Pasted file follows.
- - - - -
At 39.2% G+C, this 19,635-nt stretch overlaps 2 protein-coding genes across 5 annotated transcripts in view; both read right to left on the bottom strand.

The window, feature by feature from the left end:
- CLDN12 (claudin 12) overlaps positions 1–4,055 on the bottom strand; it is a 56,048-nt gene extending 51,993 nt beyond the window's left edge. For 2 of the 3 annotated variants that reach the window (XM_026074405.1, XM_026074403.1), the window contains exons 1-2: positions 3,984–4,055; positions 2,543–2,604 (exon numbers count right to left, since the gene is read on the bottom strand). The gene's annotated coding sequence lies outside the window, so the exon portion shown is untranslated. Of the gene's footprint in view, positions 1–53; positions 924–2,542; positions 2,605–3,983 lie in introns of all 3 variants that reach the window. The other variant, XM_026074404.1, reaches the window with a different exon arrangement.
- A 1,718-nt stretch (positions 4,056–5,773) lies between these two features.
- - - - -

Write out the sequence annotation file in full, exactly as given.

At 39.2% G+C, this 19,635-nt stretch overlaps 2 protein-coding genes across 5 annotated transcripts in view; both read right to left on the bottom strand.

The window, feature by feature from the left end:
- CLDN12 (claudin 12) overlaps positions 1–4,055 on the bottom strand; it is a 56,048-nt gene extending 51,993 nt beyond the window's left edge. For 2 of the 3 annotated variants that reach the window (XM_026074405.1, XM_026074403.1), the window contains exons 1-2: positions 3,984–4,055; positions 2,543–2,604 (exon numbers count right to left, since the gene is read on the bottom strand). The gene's annotated coding sequence lies outside the window, so the exon portion shown is untranslated. Of the gene's footprint in view, positions 1–53; positions 924–2,542; positions 2,605–3,983 lie in introns of all 3 variants that reach the window. The other variant, XM_026074404.1, reaches the window with a different exon arrangement.
- A 1,718-nt stretch (positions 4,056–5,773) lies between these two features.